Chemical Records

ChemDataExtractor processes each document element separately to extract the chemical information, and then merges data together from every element in the document to produce a single record for each unique chemical entity.

Consider this simple document as an example:

>>> from chemdataextractor.doc import Document, Heading, Paragraph
>>> doc = Document(
    Heading('5,10,15,20-Tetra(4-carboxyphenyl)porphyrin (3).'),
    Paragraph('m.p. 90°C.'),
    Paragraph('Melting points were measured in Tetrahydrofuran (THF).'),

Get the records for each element using the records property:

>>> doc[0].records.serialize()
[{'labels': ['3'], 'names': ['5,10,15,20-Tetra(4-carboxyphenyl)porphyrin']}]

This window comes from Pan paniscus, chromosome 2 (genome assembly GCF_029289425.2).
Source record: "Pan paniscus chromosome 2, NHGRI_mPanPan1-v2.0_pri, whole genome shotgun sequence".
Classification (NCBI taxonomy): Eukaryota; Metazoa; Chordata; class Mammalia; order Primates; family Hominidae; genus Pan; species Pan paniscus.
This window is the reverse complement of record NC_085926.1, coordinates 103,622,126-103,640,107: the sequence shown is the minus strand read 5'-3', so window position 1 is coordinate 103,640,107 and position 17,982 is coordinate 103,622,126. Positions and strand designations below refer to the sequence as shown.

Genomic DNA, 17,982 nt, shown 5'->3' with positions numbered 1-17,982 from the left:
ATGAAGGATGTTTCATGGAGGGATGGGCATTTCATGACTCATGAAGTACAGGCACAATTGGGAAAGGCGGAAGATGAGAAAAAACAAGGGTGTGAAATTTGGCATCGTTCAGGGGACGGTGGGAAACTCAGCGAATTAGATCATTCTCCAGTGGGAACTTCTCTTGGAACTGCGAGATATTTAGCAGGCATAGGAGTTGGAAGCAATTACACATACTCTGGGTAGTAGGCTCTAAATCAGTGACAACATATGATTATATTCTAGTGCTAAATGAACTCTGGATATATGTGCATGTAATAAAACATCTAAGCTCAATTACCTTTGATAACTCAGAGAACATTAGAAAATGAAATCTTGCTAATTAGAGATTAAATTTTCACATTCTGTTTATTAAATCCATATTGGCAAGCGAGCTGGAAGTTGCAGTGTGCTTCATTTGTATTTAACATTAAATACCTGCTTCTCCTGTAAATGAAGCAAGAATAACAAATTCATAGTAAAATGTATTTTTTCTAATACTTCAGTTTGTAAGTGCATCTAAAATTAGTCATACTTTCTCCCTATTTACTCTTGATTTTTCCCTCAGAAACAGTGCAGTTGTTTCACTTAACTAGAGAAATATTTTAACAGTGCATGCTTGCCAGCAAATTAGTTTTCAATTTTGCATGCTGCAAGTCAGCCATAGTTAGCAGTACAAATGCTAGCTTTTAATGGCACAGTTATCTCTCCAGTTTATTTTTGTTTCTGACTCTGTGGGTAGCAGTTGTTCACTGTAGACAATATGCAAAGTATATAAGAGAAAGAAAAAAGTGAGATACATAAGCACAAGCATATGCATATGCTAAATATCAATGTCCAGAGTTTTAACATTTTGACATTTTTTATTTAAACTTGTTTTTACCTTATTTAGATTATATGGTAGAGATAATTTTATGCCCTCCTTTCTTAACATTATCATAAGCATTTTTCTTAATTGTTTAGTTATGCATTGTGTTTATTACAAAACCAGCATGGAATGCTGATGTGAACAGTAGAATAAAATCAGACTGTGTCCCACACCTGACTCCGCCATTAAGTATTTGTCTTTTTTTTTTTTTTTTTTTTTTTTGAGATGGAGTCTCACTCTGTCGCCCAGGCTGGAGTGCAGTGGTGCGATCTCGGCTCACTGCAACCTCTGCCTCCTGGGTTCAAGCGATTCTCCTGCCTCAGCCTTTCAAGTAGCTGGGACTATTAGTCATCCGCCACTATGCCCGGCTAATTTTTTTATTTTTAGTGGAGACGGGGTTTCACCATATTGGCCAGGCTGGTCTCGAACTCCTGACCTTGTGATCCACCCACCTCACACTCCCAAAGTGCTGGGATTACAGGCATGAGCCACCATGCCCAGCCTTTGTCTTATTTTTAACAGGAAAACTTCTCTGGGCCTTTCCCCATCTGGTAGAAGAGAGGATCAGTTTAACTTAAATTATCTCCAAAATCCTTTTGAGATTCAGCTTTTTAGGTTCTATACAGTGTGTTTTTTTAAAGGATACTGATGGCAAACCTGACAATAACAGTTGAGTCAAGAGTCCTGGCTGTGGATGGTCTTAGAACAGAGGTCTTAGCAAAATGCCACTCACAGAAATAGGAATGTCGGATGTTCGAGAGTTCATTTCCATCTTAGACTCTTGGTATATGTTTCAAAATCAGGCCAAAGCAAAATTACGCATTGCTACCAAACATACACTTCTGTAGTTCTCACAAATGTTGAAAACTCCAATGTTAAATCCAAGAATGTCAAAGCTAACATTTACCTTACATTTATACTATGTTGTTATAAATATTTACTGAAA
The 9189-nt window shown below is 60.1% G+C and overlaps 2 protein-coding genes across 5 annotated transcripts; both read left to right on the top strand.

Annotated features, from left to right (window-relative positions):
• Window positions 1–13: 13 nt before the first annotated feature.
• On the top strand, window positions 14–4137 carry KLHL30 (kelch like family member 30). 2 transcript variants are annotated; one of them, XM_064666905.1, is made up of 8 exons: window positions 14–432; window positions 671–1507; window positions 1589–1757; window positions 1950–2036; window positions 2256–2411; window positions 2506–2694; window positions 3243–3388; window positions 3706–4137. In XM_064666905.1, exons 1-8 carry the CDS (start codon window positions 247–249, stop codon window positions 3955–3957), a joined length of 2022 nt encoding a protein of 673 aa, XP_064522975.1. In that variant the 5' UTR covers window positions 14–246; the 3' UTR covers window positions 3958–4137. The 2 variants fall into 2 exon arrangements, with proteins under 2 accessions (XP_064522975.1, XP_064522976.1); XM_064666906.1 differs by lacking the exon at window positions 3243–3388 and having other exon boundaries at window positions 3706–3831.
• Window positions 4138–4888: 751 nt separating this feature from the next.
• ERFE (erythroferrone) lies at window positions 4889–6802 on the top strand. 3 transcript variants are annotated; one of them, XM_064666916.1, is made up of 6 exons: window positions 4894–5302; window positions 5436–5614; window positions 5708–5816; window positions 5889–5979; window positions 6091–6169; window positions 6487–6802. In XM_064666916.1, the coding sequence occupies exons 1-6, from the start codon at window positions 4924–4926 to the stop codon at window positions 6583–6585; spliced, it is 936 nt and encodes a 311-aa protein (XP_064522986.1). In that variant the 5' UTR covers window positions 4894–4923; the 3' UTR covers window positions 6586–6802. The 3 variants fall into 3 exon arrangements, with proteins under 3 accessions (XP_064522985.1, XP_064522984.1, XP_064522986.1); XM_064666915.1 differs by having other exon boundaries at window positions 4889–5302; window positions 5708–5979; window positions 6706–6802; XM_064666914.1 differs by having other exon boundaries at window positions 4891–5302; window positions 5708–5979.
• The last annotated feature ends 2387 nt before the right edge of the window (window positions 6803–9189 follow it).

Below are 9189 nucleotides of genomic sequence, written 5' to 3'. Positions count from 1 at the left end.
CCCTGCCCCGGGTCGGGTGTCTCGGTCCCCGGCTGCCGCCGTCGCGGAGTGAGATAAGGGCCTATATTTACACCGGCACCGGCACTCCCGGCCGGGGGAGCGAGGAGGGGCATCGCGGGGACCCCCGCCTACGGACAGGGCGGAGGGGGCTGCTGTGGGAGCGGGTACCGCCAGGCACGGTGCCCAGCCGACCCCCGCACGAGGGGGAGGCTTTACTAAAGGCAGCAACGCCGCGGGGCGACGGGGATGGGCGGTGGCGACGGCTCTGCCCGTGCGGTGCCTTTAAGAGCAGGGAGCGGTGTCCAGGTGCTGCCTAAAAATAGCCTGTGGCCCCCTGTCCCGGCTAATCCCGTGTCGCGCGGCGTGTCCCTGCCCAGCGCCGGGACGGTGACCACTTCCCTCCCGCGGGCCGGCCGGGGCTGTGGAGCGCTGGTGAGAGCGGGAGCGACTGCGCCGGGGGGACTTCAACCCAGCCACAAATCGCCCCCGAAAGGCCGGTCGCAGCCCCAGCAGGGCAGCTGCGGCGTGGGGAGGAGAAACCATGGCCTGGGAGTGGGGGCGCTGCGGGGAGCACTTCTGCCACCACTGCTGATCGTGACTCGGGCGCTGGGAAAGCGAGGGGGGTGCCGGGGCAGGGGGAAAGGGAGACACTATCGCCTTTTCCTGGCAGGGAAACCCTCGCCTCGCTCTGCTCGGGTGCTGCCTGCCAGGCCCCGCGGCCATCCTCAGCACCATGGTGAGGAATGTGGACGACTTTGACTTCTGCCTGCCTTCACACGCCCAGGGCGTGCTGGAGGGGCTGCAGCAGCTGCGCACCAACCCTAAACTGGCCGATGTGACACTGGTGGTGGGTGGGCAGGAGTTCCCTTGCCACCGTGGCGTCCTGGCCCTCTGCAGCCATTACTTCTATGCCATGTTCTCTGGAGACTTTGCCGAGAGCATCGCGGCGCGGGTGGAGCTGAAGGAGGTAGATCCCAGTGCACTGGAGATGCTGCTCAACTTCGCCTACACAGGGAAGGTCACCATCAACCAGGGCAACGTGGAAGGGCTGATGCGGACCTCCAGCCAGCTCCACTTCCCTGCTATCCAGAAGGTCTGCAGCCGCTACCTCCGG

>>> doc[1].records.serialize()
[{'melting_points': [{'units': '°C', 'value': '90'}]}]
>>> doc[2].records.serialize()
[{'names': ['Tetrahydrofuran', 'THF']}, {'melting_points': [{'solvent': 'Tetrahydrofuran'}]}]

Due to the data interdependencies between the different document elements, each isn't so useful individually. Instead, it's normally much more useful to get the combined records for the entire document:

>>> doc.records.serialize()
[{'names': ['Tetrahydrofuran', 'THF']},
 {'labels': ['3'],
  'names': ['5,10,15,20-Tetra(4-carboxyphenyl)porphyrin']
  'melting_points': [{
    'solvent': 'Tetrahydrofuran',
    'units': '°C',
    'value': '90'

ChemDataExtractor has merged the information from all the elements into two unique chemical records.